How the Floods of 2023 Affected Fish


The Summer 2023 floods brought devastation to so many throughout the Lake Champlain Basin—floodwaters inundated homes and businesses, destroyed crops and livelihoods, and washed away roads. Rivers throughout the basin rushed to levels not seen in nearly 100 years, with staggeringly high flow ultimately pouring into Lake Champlain. Though not to the same level of extremity, the heavy rains that we saw in December 2023 raised rivers throughout the basin past flood stage yet again. The effects of these floods on buildings and infrastructure are usually easier to see and to quantify than the impacts on things below the water. What effect did the floods of 2023 have on fish, from the headwaters to the lake?

According to Aquatic Habitat Biologist with the Vermont Department of Fish and Wildlife, Will Eldridge, the July and the December floods had major implications for fish populations throughout the Lake Champlain Basin. What exactly that was depends largely on what kind of habitat the fish were in when the waters came rushing. Smaller streams and rivers in mountainous regions tended to be more challenging habitats. Here, floodwaters are fast and small juvenile fish are more likely to be pummeled.

Headwaters are also home to fish that are particularly vulnerable to flooding like trout. As the floods of 2023 submerged farm fields and parking lots, trout were among the most likely species to have “ridden” the floodwaters into unsuitable habitats where they often die as the waters recede. On top of this, species such as brook trout spawn in the fall in streams by laying eggs into nests called redds, which are built in streambed gravel by females using their tails to loosen up the substrate. Under the gravel, fertilized eggs incubate and hatch into fry by late winter. While most fish had a fighting chance in summer floods, the December 2023 floods may have disrupted swaths of developing brook trout redds.

Downriver, floods have more mixed effects on fish. From a water quality perspective, fish suffer along with the rest of us: as floodwaters collect everything from manure to sediments, from waste to oil, pollutants can have both short-term and long-term effects on fish health. Swift-moving sediments can be particularly challenging in the short-term, as they can irritate and batter sensitive gills.

While water quality can decrease to the detriment of fish, powerful floods can shift the habitat dynamics downstream as rivers and floodplains widen into Lake Champlain in ways that actually benefit fish. Rising waters open up previously unavailable habitat by connecting waterways, and with new habitat comes new food sources. “Floods stimulate the entire aquatic food web,” says Will, “and fish are a part of that.”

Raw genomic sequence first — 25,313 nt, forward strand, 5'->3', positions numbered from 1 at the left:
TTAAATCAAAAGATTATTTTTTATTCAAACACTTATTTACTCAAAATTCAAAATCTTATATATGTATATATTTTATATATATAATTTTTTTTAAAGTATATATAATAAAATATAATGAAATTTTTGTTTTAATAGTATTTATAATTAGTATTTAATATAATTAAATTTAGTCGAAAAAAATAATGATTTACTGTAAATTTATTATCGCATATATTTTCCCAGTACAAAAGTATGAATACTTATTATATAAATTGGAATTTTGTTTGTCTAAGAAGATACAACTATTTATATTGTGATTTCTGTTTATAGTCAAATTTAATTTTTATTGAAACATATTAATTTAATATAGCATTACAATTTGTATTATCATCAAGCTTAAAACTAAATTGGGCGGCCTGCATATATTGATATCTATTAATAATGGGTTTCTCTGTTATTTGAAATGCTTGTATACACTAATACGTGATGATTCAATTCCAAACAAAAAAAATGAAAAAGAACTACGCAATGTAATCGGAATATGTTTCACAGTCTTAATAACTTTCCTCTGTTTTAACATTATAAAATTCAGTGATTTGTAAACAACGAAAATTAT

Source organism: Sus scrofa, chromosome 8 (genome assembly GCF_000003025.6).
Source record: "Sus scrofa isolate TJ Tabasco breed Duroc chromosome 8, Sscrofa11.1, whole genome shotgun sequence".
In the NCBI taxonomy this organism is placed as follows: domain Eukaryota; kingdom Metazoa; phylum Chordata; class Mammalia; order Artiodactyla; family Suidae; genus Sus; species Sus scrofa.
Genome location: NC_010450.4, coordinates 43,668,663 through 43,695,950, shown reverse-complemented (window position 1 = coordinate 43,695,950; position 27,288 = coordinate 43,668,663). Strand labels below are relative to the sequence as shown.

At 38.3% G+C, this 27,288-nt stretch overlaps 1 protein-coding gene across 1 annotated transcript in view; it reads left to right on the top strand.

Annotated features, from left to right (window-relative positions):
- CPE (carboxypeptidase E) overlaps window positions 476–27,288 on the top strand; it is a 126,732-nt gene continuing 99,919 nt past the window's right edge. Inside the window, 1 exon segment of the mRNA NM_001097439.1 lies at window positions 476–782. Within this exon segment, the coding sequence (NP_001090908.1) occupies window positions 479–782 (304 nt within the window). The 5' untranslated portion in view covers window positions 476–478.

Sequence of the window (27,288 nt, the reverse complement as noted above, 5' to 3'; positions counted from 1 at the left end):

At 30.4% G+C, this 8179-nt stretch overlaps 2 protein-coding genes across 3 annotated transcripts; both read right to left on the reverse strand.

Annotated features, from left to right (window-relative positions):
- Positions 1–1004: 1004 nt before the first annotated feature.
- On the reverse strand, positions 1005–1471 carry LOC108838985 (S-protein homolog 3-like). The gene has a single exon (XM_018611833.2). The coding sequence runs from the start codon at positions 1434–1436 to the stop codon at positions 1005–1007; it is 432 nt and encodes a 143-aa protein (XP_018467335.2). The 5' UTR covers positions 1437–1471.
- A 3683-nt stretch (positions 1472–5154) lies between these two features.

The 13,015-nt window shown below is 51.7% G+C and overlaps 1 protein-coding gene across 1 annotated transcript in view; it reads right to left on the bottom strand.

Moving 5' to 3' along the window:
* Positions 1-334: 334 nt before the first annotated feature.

A unique thing about 2023 was the fact that the Lake Champlain Basin weathered multiple flood events--in both the summer and in the winter of the same year. While we have data on fish populations rebounding after floods from previous years, we lack data on how fish respond to back-to-back floods, and whether or not multiple floods can add compounding stressors to individual fish health and overall fish populations. “We expect them to bounce back,” notes Will, but as with many of the long-term effects of the floods, “[…] time will tell.”

The floods of 2023 highlighted the importance of working with natural hydrology rather than trying to dominate it. This means avoiding dredging rivers and streams wherever possible and leaving things like boulders and logjams, as these are crucial for fish to take cover. In the Vermont Legislature, the Senate Natural Resources & Energy Committee is working on a bill, S.213, the Flood Safety Act. which advanced in the senate on 2/21/2024. This bill takes important steps to reduce the risk of future flooding and strengthen our communities’ resilienceto address climate resilience through expansion of wetlands and protection of river corridors. A proposed state policy of a “net gain” of wetlands will focus on protection of current wetlands and restoration of degraded wetlands to absorb floodwaters and provide habitat. Further, the measure seeks to limit development in river corridors, which would also help floodwaters dissipate and minimize property damage and debris from washing downstream.

Wetland protection and floodplain connectivity (or space for overflow that is directly adjacent to rivers) is key for protecting all of us from the worst impacts of floods. When fish get swept away into farm fields and parking lots, they have almost no chance of survival and the humanmade area is now damaged by floods. When fish are able to take refuge in wetlands, they are more likely to survive and thrive as the floods carve out new habitats. Floods are a natural part of river processes—they are how boulders are moved, logjams are formed, and channels are carved. As the frequency and intensity of these flood increase with climate change, we need to let floodplains do their job of taking in floodwaters—for the sake of the fish, and for our sake.

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Lake Look is a monthly natural history column produced by the Lake Champlain Committee (LCC). Formed in 1963, LCC is a bi-state nonprofit that uses science-based advocacy, education, and collaborative action to protect and restore water quality, safeguard natural habitats, foster stewardship, and ensure recreational access. You can joinrenew your membership, make a special donation, or volunteer to further our work.